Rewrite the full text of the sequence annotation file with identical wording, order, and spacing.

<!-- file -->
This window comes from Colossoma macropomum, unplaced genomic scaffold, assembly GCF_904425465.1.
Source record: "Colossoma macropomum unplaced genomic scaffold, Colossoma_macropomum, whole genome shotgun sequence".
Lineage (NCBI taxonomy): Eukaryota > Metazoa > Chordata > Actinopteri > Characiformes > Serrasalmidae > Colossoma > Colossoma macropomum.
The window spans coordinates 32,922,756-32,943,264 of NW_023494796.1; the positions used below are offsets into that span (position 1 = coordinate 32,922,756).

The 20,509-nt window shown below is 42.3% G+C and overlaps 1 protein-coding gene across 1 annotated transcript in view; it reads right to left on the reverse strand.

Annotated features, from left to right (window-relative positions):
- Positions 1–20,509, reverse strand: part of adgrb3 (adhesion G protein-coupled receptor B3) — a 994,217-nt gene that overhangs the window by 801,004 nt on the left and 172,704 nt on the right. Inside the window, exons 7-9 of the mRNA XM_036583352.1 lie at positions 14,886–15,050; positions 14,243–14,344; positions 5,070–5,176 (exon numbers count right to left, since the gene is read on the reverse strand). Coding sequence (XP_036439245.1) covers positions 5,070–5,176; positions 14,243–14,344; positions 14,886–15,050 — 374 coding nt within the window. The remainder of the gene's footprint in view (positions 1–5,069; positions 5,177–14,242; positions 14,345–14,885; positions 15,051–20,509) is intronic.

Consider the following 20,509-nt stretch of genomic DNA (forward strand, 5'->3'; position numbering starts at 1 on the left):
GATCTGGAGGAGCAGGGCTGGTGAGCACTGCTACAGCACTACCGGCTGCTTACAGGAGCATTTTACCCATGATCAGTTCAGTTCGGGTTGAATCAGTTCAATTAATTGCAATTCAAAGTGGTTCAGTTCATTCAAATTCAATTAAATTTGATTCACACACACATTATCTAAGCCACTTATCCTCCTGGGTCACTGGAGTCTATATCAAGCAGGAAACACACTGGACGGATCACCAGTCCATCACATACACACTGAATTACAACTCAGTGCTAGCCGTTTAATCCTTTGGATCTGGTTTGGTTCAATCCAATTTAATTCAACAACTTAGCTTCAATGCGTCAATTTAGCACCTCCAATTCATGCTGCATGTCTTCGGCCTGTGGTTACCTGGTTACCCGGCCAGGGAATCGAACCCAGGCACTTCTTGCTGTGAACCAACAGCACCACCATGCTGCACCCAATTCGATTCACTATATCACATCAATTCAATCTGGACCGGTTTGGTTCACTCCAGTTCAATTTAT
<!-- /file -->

This window comes from Colossoma macropomum, unplaced genomic scaffold, assembly GCF_904425465.1.
Source record: "Colossoma macropomum unplaced genomic scaffold, Colossoma_macropomum, whole genome shotgun sequence".
Lineage (NCBI taxonomy): Eukaryota > Metazoa > Chordata > Actinopteri > Characiformes > Serrasalmidae > Colossoma > Colossoma macropomum.
The window spans coordinates 32,922,756-32,943,264 of NW_023494796.1; the positions used below are offsets into that span (position 1 = coordinate 32,922,756).

The 20,509-nt window shown below is 42.3% G+C and overlaps 1 protein-coding gene across 1 annotated transcript in view; it reads right to left on the reverse strand.

Annotated features, from left to right (window-relative positions):
- Positions 1–20,509, reverse strand: part of adgrb3 (adhesion G protein-coupled receptor B3) — a 994,217-nt gene that overhangs the window by 801,004 nt on the left and 172,704 nt on the right. Inside the window, exons 7-9 of the mRNA XM_036583352.1 lie at positions 14,886–15,050; positions 14,243–14,344; positions 5,070–5,176 (exon numbers count right to left, since the gene is read on the reverse strand). Coding sequence (XP_036439245.1) covers positions 5,070–5,176; positions 14,243–14,344; positions 14,886–15,050 — 374 coding nt within the window. The remainder of the gene's footprint in view (positions 1–5,069; positions 5,177–14,242; positions 14,345–14,885; positions 15,051–20,509) is intronic.

Consider the following 20,509-nt stretch of genomic DNA (forward strand, 5'->3'; position numbering starts at 1 on the left):
GATCTGGAGGAGCAGGGCTGGTGAGCACTGCTACAGCACTACCGGCTGCTTACAGGAGCATTTTACCCATGATCAGTTCAGTTCGGGTTGAATCAGTTCAATTAATTGCAATTCAAAGTGGTTCAGTTCATTCAAATTCAATTAAATTTGATTCACACACACATTATCTAAGCCACTTATCCTCCTGGGTCACTGGAGTCTATATCAAGCAGGAAACACACTGGACGGATCACCAGTCCATCACATACACACTGAATTACAACTCAGTGCTAGCCGTTTAATCCTTTGGATCTGGTTTGGTTCAATCCAATTTAATTCAACAACTTAGCTTCAATGCGTCAATTTAGCACCTCCAATTCATGCTGCATGTCTTCGGCCTGTGGTTACCTGGTTACCCGGCCAGGGAATCGAACCCAGGCACTTCTTGCTGTGAACCAACAGCACCACCATGCTGCACCCAATTCGATTCACTATATCACATCAATTCAATCTGGACCGGTTTGGTTCACTCCAGTTCAATTTAT